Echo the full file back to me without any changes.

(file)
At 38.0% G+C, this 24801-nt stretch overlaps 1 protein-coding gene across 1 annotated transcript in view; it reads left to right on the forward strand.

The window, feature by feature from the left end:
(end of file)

At 38.0% G+C, this 24801-nt stretch overlaps 1 protein-coding gene across 1 annotated transcript in view; it reads left to right on the forward strand.

The window, feature by feature from the left end: